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FDA ap­proves the third NSOMD drug in 18 months as Roche/Genen­tech beefs up its port­fo­lio of drugs for neu­ro­log­i­cal dis­or­ders

There were no FDA approved treatments for neuromyelitis optica spectrum disorder at the start of 2019. Now, as of Friday, there are three.

The latest entrant to the market is the Roche/Genentech drug satralizumab after US regulators gave it the thumbs up late Friday. An IL-6 inhibitor, the drug joins Alexion’s Soliris and AstraZeneca spinout Viela Bio’s Uplizna. The annual cost of satralizumab — which will hit the market as Enspryng — will be $190,000 for 13 doses, a Genentech spokesperson said, though the first year of treatment requires 15 doses and cost about $220,000.

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Stéphane Bancel speaks to President Donald Trump at the White House meeting on March 2 (AP Images)

UP­DAT­ED: Mod­er­na of­fers steep dis­count in US sup­ply deal — but still takes the crown with close to $2.5B in vac­cine con­tracts

The US pre-order for Moderna’s Covid-19 vaccine is in.

Operation Warp Speed is reserving $1.525 billion for 100 million doses of Moderna’s Phase III mRNA candidate, rounding out to about $15 per dose — including $300 million in incentive payments for timely delivery. Given that Moderna has a two-dose regimen, it’s good for vaccinating 50 million people. The US government also has the option to purchase another 400 million doses for a total of $6.6 billion, or $16.5 per dose.

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US gov­ern­ment re­port­ed­ly be­gins prepar­ing for Covid-19 chal­lenge tri­als. Are they eth­i­cal?

Controversial human challenge trials for potential Covid-19 vaccines reportedly have a new booster — the US government.

Scientists working for the government have begun manufacturing a strain of the novel coronavirus that could be used in such studies, Reuters reported Friday morning. The trials would enroll healthy volunteers to be vaccinated and then intentionally infected with a weakened coronavirus.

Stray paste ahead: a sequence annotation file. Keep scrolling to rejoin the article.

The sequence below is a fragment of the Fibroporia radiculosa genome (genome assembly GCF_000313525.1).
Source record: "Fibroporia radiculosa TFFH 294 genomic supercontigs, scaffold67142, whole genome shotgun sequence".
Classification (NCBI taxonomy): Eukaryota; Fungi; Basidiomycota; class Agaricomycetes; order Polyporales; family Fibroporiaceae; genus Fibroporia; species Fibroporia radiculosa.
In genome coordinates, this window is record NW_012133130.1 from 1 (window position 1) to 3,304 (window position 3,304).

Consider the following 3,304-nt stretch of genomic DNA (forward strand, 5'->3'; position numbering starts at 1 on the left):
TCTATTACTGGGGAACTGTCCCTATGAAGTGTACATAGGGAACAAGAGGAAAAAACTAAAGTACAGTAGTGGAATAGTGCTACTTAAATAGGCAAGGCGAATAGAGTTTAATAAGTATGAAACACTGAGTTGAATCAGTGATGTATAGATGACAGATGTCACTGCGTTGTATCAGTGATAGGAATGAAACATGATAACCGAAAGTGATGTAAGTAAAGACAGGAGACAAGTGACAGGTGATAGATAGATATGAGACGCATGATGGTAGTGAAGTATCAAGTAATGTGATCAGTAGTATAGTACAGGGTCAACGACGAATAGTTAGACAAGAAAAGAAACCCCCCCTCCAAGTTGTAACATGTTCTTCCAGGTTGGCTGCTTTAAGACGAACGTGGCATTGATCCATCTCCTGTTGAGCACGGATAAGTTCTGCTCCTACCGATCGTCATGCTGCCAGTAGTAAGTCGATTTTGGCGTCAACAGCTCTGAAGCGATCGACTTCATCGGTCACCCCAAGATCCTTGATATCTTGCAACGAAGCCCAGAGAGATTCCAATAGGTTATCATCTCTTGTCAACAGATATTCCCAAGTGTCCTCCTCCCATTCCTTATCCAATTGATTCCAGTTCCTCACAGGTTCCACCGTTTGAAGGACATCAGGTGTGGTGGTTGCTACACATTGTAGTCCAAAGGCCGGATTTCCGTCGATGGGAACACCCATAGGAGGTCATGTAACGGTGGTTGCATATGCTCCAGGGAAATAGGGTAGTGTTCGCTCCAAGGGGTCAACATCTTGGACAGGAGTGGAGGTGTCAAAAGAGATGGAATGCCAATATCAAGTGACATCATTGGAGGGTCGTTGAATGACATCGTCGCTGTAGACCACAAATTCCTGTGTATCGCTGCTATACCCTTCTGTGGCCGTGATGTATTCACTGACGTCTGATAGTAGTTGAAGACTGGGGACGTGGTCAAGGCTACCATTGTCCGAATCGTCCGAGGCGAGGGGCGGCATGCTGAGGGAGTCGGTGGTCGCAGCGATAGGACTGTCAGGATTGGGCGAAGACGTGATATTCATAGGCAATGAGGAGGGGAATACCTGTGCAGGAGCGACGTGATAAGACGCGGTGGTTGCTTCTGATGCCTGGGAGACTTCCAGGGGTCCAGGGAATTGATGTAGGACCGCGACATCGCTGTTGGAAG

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Sanofi vet Kather­ine Bowdish named CEO of PIC Ther­a­peu­tics; As the world Terns: Liv­er dis­ease biotech makes ex­ec­u­tive changes

PIC Therapeutics hasn’t raised much money, yet. But the fledgling biotech has attracted a high-profile player to the helm.

The Boston-based biotech has handed the reins to Katherine Bowdish as its president and CEO. Bowdish will also join the board of directors of PIC. Bowdish joins from Sanofi where she served as VP and head of R&D strategy, as well as helping launch and lead Sanofi Sunrise, a venture investment and partnering vehicle at Sanofi. Before that, Bowdish held several exec roles at Permeon Biologics, Anaphore, Alexion Pharmaceuticals and Prolifaron (acquired by Alexion).

Martin Shkreli (Shutterstock)

Mar­tin Shkre­li con­tin­ued to or­ches­trate an­ti-com­pet­i­tive schemes for Dara­prim be­hind bars — FTC

Martin Shkreli didn’t just blog, read up on drug development news and run his biotech business with a contraband cell phone in prison. According to the FTC, he was also coordinating the anticompetitive scheme to shield Daraprim — the drug at the center of a price-gouging controversy that earned him the “Pharma Bro” nickname — from generic rivals.

Back in January the FTC, together with New York’s attorney general, launched a federal lawsuit against Shkreli, who’s now serving a 7-year sentence for defrauding investors in his hedge fund, alleging that he effectively created a drug monopoly. While Shkreli’s notorious move to raise the per tablet price of Daraprim from $17.50 to $750 was perfectly legal, the tactics he allegedly deployed to box out competitors weren’t.

Silviu Itescu, Mesoblast CEO

FDA's ODAC shrugs off ob­jec­tions to Mesoblast's GVHD drug for chil­dren, vot­ing 9-1 in fa­vor and im­prov­ing the odds of an ap­proval

The FDA’s Oncologic Drugs Advisory Committee once again waved through an investigational drug, clearing the potential final hurdle before the agency’s decision.

Thursday’s winner was Mesoblast $MESO, an Australian stem-cell company that submitted its Ryoncil drug for the treatment of steroid refractory acute graft-versus-host disease in children younger than 12. ODAC gave Ryoncil the thumbs up by a 9-1 vote, shrugging off concerns about trial design and pushing aside the need for an additional study.

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A lab technician works during research on coronavirus at Johnson & Johnson subsidiary Janssen Pharmaceutical in Beerse, Belgium, Wednesday, June 17, 2020. (Virginia Mayo/AP Images)

UP­DAT­ED: End­points News ranks all 28 play­ers in the Covid-19 vac­cine race. Here's how it stacks up to­day

(This piece was last updated on August 14. Endpoints News will continue to track the latest developments through the FDA’s marketing decisions.)

The 28 players now in or close to the clinical race to get a Covid-19 vaccine over the finish line are angling for a piece of a multibillion-dollar market. And being first — or among the leaders — will play a big role in determining just how big a piece.